Drug-related laws are continually changing and evolving, especially with so many states adopting new laws related to the use of marijuana for both recreational and medicinal purposes. In 2018, the sales of cannabis amounted to nearly 10 billion U.S. dollars, with an expected 14.5 billion in 2020. The forecasted sales of marijuana in 2025 are trending to be at 23 billion U.S. dollars. These trends will have an impact on every professional screener’s business. Remember, it is your responsibility to stay up to date on law changes to protect you and your clients from the potential of time-consuming disputes and litigation.
The Drug Screening Process
Drug testing is an evaluation to determine if the subject has been using drugs that are in question. There are many reasons drug testing would be implemented, such as pre-employment, post-accident, safety, or random. The evaluation will be completed with a biological sample using urine, blood, saliva, or hair. Drug testing is often done when applying for an employment position, especially one that involves transportation, airline, hospitals, and caregiving or safety-related.
Typically, with workplace testing, the applicant is notified of the pre-employment screening that is part of the application process. There will be a timeframe set for the consumer to go to the laboratory to submit the sample. Most employers will use a standard 5-panel test, and some may elect to use a 10-panel test. During the process of the drug testing, there is a legal procedure requiring documentation of who handles the specimen through the entire process, also known as Chain of Custody. Workplace drug testing is essential to maintain an active and drug-free zone. This includes DOT regulations and the Drug-Free Workplace Act of 1988.
Changes to Be Aware Of in 2020
There is no federal law that prohibits an employer to drug test an employee. However, it is essential to familiarize yourself with the various state laws. Laws differ from state to state, particularly the ones that have legalized medical marijuana and recreational use. Drug use is still illegal under federal law, and there is a robust list of new drug laws per state. Drug use and workplace laws are always evolving. Currently, 33 states allow medical marijuana, and of those 33 states, 11 of them and D.C. allow recreational use. The legalization of marijuana and associated laws is an ongoing topic. Here are the most recent drug change trends:
New Jersey Law
- Effective July 2nd, 2019- The New Jersey state medical marijuana law was amended. It now prohibits disciplining or terminating solely based on being a registered medical marijuana user. It is still permissible for N.J. employers to prevent it during work hours or on company premises. Employers must give employees written notice if they test positive for marijuana. They then have three working days of receiving the letter to prove a legitimate medical reason or ask for a retest.
- Effective January 1st, 2020- Nevada law went into effect that bars employers from considering pre-employment marijuana testing. Employers can no longer take action if an employee submits a drug test that is positive unless it is for a safety-related position. This law also gives an employee the right to submit an additional drug test within the first 30 days of employment to refute the results of the initial one.
- Effective January 1st, 2020- The Cannabis Regulation and Tax Act went into effect but passed on June 4th, 2019. Illinois became the 11th state to legalize recreational use of marijuana and possession for adults over 21 years of age. Their lawmakers approved that employers can conduct reasonable drug tests, including random and may discipline. But marijuana is considered a lawful product under the Illinois Privacy Act.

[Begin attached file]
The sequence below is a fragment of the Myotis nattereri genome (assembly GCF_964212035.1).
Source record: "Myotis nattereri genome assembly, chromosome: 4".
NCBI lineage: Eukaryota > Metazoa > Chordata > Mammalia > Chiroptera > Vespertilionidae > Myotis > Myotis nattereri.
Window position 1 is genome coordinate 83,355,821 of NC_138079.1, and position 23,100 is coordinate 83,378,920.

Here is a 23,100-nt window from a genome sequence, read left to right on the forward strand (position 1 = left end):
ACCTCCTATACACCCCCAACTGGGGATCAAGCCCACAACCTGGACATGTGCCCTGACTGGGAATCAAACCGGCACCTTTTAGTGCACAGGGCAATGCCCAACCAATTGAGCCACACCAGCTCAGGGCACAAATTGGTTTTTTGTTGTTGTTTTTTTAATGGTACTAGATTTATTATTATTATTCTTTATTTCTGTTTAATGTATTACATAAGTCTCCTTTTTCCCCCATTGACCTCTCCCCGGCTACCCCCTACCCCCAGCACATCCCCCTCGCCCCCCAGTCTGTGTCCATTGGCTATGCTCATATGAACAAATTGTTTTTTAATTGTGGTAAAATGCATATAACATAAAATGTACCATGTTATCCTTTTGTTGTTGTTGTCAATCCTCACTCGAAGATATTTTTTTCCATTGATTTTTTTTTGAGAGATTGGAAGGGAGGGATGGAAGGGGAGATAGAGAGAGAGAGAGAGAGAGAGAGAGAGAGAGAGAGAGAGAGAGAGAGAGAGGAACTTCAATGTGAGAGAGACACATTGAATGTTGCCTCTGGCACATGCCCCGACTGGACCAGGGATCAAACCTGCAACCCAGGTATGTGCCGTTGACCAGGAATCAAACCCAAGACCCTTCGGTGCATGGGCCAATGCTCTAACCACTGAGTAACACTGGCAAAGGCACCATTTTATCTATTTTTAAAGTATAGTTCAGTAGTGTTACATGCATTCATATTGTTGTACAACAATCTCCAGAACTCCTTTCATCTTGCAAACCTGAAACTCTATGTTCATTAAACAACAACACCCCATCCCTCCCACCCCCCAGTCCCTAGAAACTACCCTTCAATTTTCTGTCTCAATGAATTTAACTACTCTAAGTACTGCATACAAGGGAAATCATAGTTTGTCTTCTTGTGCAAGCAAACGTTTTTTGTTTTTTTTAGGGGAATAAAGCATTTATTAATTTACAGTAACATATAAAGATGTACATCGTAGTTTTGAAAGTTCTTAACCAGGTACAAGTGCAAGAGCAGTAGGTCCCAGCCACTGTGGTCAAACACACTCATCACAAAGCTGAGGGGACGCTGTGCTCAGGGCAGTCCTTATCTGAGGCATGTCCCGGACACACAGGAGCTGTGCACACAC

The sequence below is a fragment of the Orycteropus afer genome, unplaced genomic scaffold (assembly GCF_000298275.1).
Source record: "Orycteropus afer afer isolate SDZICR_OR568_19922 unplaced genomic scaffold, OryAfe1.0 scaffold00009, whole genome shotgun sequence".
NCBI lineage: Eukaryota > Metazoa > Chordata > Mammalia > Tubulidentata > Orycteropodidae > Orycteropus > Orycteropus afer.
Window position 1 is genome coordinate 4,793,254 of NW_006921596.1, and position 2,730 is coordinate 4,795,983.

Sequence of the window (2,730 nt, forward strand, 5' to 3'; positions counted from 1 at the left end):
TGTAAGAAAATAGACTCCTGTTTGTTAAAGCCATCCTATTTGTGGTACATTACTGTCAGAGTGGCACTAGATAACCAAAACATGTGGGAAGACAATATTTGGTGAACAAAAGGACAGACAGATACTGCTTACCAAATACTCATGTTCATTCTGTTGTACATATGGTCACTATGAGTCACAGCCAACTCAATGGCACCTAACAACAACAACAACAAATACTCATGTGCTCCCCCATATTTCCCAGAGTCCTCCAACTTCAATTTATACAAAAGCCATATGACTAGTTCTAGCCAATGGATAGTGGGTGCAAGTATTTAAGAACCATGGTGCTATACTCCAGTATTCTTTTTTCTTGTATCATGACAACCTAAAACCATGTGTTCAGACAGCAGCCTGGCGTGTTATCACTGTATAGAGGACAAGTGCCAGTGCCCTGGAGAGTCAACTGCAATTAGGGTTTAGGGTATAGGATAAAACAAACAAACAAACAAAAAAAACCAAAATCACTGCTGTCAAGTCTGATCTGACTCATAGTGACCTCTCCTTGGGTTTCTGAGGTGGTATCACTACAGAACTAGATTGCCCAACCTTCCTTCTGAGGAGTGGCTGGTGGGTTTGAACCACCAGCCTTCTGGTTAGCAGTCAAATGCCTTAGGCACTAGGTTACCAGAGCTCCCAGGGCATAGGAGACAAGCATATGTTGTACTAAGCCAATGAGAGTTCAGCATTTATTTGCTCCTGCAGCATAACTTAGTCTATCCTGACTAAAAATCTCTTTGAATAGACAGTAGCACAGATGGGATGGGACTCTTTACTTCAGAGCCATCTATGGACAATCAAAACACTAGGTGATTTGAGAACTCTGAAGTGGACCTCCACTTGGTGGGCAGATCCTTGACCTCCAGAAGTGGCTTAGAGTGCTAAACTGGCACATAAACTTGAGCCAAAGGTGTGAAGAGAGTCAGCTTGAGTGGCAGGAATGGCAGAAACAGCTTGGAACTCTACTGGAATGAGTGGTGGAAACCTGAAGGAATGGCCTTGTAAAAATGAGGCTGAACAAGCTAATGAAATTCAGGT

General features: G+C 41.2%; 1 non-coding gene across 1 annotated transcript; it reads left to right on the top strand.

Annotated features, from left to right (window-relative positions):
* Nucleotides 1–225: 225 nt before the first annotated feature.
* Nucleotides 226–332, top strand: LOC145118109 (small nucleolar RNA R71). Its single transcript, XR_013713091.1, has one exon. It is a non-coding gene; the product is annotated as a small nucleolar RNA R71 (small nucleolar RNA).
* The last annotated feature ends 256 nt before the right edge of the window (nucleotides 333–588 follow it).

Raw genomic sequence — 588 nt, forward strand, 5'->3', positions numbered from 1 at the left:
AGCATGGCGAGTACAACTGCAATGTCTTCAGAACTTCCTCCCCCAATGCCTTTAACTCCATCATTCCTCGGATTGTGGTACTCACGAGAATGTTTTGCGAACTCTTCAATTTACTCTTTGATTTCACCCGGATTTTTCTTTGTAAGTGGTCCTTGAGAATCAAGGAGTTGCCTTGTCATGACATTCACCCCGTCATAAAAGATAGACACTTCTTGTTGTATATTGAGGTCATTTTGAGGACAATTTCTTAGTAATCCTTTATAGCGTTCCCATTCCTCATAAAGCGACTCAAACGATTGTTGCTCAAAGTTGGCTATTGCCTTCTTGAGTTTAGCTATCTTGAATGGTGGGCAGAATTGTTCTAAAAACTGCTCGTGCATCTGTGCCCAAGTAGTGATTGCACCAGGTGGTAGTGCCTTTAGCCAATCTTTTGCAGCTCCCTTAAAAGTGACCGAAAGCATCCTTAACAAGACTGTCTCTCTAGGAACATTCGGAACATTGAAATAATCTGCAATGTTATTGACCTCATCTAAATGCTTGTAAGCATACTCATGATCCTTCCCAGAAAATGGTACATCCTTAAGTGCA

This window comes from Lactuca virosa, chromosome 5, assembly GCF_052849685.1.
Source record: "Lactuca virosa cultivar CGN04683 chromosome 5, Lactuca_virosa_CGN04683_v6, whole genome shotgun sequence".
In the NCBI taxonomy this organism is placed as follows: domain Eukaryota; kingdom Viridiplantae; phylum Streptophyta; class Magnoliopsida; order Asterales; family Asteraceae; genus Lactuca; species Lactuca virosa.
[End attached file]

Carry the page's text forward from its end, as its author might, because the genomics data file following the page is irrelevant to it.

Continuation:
- Effective January 1st, 2020- The Department of Health and Human Services approved the use of oral fluids for Federal drug testing programs.
- Effective January 6th, 2020- The Department of Transportation Clearinghouse rule started. All FMCSA (Federal Motor Carrier Safety Administration) covered employees must use the Clearinghouse to report drug and alcohol violations and are required to revise policies and list that it now gets reported to the Clearinghouse.
New York Law
- Effective May 10th, 2020- New York law will prohibit employers from conducting pre-employment marijuana tests. The law will not apply to specific jobs such as police officers, commercial drivers, caregivers, or a job that has a significant impact on health and or safety.
More and more states are passing laws that will prohibit employers from discriminating against employees because they are authorized, medical marijuana participants. Reasonable accommodation may not always be available, but employers should make a reasonable effort to find one. The determining factor on how to proceed with something like this varies upon the state laws. The current states that prohibit discrimination against medical marijuana users are Arizona, Arkansas, Connecticut, Delaware, Illinois, Massachusetts, Minnesota, New Jersey, New Mexico, New York, Oklahoma, Pennsylvania, Rhode Island, and West Virginia. In Nevada and Maine, a school, employer, or landlord may not refuse or penalize a person of 21 years or older. San Francisco, California, has been protected from discrimination since 1985. The states of California, Colorado, Michigan, Montana, Ohio, and Oregon could fire an employee for testing positive even if the event was off-duty or for medical purposes.
Positive drug tests have reached an all-time high, and positive urine tests alone jumped from 4.2% to 4.4% in 2018. Post-accident positive drug tests have also increased and dropped 81% between 2014 and 2018. As marijuana use becomes more prevalent, future testing will likely involve impairment levels, much like a breathalyzer for alcohol. It is crucial to stay on top of the state to state laws and the constant changing of laws relating to drug testing